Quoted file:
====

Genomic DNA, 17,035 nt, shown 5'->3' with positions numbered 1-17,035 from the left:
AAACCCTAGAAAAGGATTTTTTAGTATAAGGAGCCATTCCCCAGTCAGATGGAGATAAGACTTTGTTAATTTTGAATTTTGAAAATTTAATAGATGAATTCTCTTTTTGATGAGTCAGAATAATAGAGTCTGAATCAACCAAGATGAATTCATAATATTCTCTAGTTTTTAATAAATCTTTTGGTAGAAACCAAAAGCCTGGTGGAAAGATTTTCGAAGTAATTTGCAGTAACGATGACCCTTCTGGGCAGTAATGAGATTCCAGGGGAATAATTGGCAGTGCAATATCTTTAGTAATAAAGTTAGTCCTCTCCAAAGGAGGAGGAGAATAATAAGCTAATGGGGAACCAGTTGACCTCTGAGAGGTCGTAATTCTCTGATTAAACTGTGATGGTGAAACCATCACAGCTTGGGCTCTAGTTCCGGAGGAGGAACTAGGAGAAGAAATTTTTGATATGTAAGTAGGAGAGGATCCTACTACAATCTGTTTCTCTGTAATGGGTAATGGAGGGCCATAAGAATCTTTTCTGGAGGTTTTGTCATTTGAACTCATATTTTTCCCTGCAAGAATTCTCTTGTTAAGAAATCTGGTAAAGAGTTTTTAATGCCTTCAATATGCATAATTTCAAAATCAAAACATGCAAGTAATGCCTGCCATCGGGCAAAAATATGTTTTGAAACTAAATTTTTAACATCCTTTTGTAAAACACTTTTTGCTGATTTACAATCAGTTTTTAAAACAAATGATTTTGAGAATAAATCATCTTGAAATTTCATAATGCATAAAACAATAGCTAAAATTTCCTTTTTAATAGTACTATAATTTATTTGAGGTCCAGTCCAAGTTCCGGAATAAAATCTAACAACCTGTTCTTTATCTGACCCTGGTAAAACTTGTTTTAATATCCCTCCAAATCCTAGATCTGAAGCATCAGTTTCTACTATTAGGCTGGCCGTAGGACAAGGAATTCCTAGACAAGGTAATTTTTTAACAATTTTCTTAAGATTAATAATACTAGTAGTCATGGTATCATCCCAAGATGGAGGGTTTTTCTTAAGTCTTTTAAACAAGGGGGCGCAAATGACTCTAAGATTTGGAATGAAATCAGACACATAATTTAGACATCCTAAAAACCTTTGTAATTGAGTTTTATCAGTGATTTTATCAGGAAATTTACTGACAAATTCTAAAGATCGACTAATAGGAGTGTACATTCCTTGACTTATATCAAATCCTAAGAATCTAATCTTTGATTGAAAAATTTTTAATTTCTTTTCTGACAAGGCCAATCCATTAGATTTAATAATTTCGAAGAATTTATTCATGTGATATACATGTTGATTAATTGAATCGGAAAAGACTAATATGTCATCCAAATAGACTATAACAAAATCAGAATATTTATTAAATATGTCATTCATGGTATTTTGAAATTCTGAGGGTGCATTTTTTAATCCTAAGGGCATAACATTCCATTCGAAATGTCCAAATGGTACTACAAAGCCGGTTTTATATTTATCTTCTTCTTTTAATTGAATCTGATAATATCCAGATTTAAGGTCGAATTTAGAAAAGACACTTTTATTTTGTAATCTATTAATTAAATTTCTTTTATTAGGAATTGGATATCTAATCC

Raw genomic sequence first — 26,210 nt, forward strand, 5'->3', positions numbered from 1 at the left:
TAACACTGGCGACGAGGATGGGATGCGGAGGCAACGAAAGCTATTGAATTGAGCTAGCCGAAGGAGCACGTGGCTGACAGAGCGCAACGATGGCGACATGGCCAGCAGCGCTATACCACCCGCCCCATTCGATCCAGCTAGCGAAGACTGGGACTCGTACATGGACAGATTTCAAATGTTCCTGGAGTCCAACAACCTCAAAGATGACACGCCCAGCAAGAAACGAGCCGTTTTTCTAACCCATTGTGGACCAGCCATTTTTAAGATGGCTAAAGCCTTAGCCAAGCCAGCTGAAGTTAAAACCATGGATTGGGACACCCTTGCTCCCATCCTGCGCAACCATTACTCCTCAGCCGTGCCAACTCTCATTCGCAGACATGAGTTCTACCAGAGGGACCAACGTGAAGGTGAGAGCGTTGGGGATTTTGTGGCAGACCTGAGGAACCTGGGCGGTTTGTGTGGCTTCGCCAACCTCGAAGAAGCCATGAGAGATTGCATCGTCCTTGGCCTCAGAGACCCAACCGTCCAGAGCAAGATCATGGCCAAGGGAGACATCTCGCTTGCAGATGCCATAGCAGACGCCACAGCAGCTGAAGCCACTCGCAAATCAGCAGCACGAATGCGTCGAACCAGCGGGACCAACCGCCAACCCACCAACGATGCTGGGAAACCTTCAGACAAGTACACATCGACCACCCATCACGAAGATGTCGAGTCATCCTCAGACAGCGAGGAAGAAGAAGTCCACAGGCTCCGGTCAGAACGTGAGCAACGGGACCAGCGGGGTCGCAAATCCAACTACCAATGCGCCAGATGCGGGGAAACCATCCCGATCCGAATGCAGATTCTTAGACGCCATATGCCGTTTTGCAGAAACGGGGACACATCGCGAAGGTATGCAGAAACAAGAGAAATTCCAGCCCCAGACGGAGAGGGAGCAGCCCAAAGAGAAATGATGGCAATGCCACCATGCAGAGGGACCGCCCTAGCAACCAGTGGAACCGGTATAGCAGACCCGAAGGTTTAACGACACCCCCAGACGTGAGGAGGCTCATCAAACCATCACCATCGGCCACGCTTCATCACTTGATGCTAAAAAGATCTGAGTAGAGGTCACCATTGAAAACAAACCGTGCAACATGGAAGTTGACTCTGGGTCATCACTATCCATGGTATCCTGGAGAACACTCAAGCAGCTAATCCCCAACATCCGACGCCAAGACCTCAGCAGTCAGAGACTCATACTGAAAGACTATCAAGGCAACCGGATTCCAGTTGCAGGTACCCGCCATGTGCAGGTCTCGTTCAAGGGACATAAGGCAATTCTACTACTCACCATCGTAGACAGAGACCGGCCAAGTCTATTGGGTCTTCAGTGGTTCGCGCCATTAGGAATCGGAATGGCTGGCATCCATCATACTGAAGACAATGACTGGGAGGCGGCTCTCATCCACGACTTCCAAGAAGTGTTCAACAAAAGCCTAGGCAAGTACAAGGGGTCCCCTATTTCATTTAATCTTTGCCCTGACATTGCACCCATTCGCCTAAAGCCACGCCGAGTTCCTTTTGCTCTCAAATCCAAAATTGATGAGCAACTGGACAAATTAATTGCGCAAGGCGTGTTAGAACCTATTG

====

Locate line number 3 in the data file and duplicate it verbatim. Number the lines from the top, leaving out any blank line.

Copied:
Raw genomic sequence first — 26,210 nt, forward strand, 5'->3', positions numbered from 1 at the left: